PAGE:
The origins of the English financial markets : investment and speculation before the south sea bubble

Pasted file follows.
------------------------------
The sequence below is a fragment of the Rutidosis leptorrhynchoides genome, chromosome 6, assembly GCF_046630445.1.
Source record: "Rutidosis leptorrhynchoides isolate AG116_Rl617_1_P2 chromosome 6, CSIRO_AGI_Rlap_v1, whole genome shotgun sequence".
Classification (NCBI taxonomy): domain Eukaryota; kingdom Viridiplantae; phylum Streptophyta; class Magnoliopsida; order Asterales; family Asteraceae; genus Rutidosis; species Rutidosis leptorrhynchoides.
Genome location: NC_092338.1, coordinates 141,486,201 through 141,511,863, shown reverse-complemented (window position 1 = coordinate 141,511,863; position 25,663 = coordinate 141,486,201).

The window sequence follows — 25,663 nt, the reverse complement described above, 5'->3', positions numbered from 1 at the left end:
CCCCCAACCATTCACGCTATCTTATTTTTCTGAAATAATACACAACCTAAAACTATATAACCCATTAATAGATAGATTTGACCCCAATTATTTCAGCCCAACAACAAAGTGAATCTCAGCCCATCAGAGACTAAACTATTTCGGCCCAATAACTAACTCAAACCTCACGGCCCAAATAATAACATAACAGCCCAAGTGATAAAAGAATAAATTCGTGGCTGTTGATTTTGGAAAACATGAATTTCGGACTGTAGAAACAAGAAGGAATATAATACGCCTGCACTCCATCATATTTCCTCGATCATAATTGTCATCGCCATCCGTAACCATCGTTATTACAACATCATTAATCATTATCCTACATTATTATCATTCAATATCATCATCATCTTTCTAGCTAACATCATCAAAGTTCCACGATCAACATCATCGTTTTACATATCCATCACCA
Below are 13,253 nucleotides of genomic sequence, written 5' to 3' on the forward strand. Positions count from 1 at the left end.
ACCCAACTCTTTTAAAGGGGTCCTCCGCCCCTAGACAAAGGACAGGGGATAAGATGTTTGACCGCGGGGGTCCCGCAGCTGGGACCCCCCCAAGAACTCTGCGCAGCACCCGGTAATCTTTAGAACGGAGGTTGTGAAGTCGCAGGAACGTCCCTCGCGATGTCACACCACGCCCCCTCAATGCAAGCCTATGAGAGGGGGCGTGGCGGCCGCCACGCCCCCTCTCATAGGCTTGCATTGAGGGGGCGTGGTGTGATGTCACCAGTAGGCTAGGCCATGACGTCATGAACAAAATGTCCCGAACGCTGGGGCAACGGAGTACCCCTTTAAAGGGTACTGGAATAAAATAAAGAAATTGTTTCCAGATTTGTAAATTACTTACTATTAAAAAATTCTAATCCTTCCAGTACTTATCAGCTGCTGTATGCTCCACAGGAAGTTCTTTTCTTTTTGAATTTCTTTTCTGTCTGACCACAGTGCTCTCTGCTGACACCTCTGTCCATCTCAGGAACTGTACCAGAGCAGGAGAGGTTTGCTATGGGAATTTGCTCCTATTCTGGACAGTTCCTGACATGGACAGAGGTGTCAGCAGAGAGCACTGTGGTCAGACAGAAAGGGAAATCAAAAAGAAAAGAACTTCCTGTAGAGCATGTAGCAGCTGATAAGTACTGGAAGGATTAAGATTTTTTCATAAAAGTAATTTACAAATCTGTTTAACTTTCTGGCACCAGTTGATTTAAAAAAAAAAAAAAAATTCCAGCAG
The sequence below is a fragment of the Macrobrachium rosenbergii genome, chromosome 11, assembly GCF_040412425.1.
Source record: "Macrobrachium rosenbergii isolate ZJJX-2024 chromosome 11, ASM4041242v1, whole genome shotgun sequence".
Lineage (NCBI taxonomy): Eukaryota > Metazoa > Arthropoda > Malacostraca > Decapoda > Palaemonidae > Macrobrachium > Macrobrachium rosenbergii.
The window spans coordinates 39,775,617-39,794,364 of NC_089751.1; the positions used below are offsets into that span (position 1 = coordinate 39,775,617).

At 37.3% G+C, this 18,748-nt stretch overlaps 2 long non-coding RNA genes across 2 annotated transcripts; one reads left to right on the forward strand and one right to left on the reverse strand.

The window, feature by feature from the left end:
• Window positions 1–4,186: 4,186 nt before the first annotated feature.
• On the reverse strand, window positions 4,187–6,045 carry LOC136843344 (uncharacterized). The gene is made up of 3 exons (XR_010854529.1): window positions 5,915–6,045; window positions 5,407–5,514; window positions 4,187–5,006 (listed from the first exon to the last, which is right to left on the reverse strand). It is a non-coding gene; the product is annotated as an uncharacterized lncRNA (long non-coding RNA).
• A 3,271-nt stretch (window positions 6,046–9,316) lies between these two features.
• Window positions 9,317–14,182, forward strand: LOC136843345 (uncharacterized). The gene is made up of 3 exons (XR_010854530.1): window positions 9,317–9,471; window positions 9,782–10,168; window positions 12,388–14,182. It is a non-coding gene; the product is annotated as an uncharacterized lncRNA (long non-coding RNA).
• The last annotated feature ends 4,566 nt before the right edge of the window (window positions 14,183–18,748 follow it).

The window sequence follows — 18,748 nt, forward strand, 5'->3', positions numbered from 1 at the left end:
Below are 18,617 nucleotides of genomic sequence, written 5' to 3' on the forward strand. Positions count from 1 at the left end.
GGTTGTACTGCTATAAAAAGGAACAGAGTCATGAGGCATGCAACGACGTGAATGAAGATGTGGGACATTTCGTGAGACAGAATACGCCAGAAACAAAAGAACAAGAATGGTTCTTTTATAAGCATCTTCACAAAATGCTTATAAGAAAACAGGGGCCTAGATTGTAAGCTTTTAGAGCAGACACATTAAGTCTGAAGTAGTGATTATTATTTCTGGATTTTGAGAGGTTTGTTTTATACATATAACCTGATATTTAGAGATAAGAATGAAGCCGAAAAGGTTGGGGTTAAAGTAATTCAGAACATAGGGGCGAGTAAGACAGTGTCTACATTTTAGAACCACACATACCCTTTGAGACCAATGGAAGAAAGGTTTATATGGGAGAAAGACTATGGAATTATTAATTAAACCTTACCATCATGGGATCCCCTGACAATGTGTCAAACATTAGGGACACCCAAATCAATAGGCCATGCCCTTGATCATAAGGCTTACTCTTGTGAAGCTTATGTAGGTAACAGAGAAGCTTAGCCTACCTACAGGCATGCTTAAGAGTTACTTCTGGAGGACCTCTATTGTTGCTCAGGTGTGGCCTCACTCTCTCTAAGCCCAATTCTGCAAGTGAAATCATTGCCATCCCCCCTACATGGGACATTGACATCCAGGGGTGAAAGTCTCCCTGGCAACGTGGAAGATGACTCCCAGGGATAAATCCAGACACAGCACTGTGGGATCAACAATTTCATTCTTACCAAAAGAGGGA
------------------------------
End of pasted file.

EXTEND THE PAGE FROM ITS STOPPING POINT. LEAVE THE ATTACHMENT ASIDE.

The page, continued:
In English financial history, the late 1600s was a critical period. Many joint-stock companies appeared creating opportunity for investment in projects that ranged from paper manufacturing to the search for sunken treasure. On the back of demands created by the Nine Years' War, the state also employed innovative tactics to bring in money, the most notorious proposal being the incorporation of the Bank of England. This text is the first complete exploration of the selections made and actions of the investors, who excitedly embraced London's new financial market. It examines the interactions between public and private finance, details how information circulated around the market and was utilised by investors and speculators, and documents the establishment of the institutions - the Bank of England, the national debt, and the secondary market in that debt – which is what England's financial system was built on.